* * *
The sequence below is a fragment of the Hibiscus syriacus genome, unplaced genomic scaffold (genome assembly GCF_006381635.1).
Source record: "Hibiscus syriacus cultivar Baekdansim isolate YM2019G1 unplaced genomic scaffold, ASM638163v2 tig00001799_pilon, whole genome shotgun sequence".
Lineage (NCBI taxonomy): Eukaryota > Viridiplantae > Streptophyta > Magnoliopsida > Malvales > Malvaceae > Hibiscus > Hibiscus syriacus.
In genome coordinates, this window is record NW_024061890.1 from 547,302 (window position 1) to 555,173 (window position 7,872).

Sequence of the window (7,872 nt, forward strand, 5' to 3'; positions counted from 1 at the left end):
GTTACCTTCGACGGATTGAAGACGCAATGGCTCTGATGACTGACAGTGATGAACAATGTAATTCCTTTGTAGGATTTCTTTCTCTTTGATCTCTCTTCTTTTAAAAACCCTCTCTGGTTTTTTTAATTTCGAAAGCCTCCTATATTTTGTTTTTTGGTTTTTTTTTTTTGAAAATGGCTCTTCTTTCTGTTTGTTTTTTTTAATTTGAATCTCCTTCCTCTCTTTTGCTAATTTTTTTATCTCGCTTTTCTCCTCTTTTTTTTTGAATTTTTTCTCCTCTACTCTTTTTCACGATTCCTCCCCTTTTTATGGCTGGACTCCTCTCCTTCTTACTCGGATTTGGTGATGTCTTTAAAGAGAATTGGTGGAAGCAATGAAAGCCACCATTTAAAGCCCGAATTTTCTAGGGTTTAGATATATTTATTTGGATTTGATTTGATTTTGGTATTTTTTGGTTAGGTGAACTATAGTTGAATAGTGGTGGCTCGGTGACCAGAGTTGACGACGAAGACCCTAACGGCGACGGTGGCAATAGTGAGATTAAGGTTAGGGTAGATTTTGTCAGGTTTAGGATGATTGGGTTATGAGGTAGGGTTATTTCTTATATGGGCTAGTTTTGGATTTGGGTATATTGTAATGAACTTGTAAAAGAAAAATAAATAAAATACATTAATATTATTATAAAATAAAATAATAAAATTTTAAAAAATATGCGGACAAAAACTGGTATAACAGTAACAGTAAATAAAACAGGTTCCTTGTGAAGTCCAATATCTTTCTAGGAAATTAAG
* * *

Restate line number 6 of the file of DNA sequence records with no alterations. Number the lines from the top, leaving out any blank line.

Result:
GTTACCTTCGACGGATTGAAGACGCAATGGCTCTGATGACTGACAGTGATGAACAATGTAATTCCTTTGTAGGATTTCTTTCTCTTTGATCTCTCTTCTTTTAAAAACCCTCTCTGGTTTTTTTAATTTCGAAAGCCTCCTATATTTTGTTTTTTGGTTTTTTTTTTTTGAAAATGGCTCTTCTTTCTGTTTGTTTTTTTTAATTTGAATCTCCTTCCTCTCTTTTGCTAATTTTTTTATCTCGCTTTTCTCCTCTTTTTTTTTGAATTTTTTCTCCTCTACTCTTTTTCACGATTCCTCCCCTTTTTATGGCTGGACTCCTCTCCTTCTTACTCGGATTTGGTGATGTCTTTAAAGAGAATTGGTGGAAGCAATGAAAGCCACCATTTAAAGCCCGAATTTTCTAGGGTTTAGATATATTTATTTGGATTTGATTTGATTTTGGTATTTTTTGGTTAGGTGAACTATAGTTGAATAGTGGTGGCTCGGTGACCAGAGTTGACGACGAAGACCCTAACGGCGACGGTGGCAATAGTGAGATTAAGGTTAGGGTAGATTTTGTCAGGTTTAGGATGATTGGGTTATGAGGTAGGGTTATTTCTTATATGGGCTAGTTTTGGATTTGGGTATATTGTAATGAACTTGTAAAAGAAAAATAAATAAAATACATTAATATTATTATAAAATAAAATAATAAAATTTTAAAAAATATGCGGACAAAAACTGGTATAACAGTAACAGTAAATAAAACAGGTTCCTTGTGAAGTCCAATATCTTTCTAGGAAATTAAG